Human chorionic gonadotropin

Human chorionic gonadotropin

The hormone called human chorionic gonadotropin or better known as hCG is produced by a female during pregnancy and is created by the cells developed in the placenta. The placenta cultivates the egg after being fertilized so it can easily attach to your uterine walls; this can actually better support your pregnancy since the production of progesterone is allowed, helping the uterus’ lining prepare for the egg’s implantation. The human chorionic gonadotropin is made up of cells that entirely make up the placenta that supplies nutrition to the egg right after it goes through fertilization then attaches itself to the uterine walls.

Based on studies, it has been indicated that the human chorionic gonadotropin can help boost the blood supply leading to the uterus while simultaneously involving itself to reshape the lining of your uterus in preparation for the process of implanting the embryo.

Human chorionic gonadotropin can easily be detected via blood test which should be done around eleven days after conception; after the conception period for about twelve to fourteen days, this should be followed by a urine test to precisely determine its levels. Normally, the levels of human chorionic gonadotropin double every seventy-two hours, yet its level will reach its peak during the first eight to eleventh week of pregnancy. After this, the level will eventually drop and level off during the remaining days of your pregnancy.

Functions of the Human chorionic gonadotropin

The human chorionic gonadotropin has numerous functions and it is generally helpful for women who are pregnant. While you continuously maintain and enhance the corpus luteum that envelops the egg, the human chorionic gonadotropin also enhances your uterus’ lining which is highly necessary to preserve the pregnancy when the egg has been fertilized. Once the corpus luteum that envelops and protects an unfertilized egg dies, the declining hormonal levels can be the cause for your uterine lining to shed. This will result in the menstrual period, so by maintaining and protecting the lining of your uterus, the hCG will generally provide an area for the development of the embryo; furthermore, the embryo is generally dependent on the lining of your uterus until the placenta has formed – this usually occurs during the fourth month of your pregnancy period.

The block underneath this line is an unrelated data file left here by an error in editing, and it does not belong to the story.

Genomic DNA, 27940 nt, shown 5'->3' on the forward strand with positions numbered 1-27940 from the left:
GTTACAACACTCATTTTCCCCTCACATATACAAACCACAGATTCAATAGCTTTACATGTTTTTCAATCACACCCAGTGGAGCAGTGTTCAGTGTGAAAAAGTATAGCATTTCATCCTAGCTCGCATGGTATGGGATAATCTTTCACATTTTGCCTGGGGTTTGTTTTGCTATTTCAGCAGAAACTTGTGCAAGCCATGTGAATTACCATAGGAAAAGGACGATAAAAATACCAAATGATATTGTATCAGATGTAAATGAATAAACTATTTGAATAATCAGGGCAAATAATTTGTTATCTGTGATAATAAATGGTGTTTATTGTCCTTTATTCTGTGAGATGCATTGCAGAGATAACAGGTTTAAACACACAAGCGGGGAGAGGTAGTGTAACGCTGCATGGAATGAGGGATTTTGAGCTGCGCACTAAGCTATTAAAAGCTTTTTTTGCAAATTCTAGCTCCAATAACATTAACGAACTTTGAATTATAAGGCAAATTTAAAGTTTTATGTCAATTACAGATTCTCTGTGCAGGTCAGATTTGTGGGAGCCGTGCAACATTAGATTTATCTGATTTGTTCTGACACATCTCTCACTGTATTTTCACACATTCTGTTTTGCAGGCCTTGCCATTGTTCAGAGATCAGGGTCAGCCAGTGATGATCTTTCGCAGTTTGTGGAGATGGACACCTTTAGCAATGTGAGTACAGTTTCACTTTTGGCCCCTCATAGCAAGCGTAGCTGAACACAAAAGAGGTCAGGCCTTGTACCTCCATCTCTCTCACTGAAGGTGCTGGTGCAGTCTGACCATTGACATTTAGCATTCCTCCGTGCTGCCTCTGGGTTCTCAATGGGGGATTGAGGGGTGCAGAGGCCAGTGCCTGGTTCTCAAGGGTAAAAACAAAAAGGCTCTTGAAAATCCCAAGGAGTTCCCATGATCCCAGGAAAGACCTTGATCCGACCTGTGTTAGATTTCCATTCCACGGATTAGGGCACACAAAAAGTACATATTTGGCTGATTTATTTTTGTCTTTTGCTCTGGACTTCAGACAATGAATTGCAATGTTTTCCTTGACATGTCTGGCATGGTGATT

The Human chorionic gonadotropin Test

The human chorionic gonadotropin test is mainly done to determine if there is any presence of the hormone hCG in your urine or blood; there are some of these tests that can precisely measure the amount that is present while some tests simply check to determine if the hormone is actually present. Human chorionic gonadotropin is mainly produced by your placenta while pregnant, so the hCG test can be utilized to examine if you are actually pregnant; it can also be done as a part of your screening tests for any signs of birth defects or issues.

A test for human chorionic gonadotropin is done to determine the following:

1. To see if you are actually pregnant.
2. It is used to search for an ectopic pregnancy.
3. Checks the treatment and aid of a molar pregnancy.
4. Determine if there is a bigger chance of birth defects like Down syndrome; this test can be done together with other screening tests as well.
5. It searches for and checks on the cure of cancer that stems from a sperm or egg just like cancer of the ovaries or cancer of the testicles. During such instances, a test for the alpha-fetoprotein may be utilized together with the human chorionic gonadotropin test.

Meaning of Low hCG Levels

Decreased levels of the human chorionic gonadotrophin can determine a pregnancy that is failing; this is because diminished levels of human chorionic gonadotropin are usually examined in ectopic pregnancies – an occurrence where the embryo implants outside of your uterus. It can also be examined in miscarriages.

Meaning of High hCG Levels

Generally, there are no firm evidence stating that increased levels of human chorionic gonadotropin can cause negative effects to your body; however, there is a rare instance where the hCG reaches an extremely high level but this can indicate molar pregnancies or the hydatidiform moles – the hyper-proliferation of your placenta which can, in some cases, lead to cancer. Moreover, the levels of hCG can also get elevated due to some cancers that are not related to pregnancy such as lung, kidney, gastrointestinal tract, and breast cancer.

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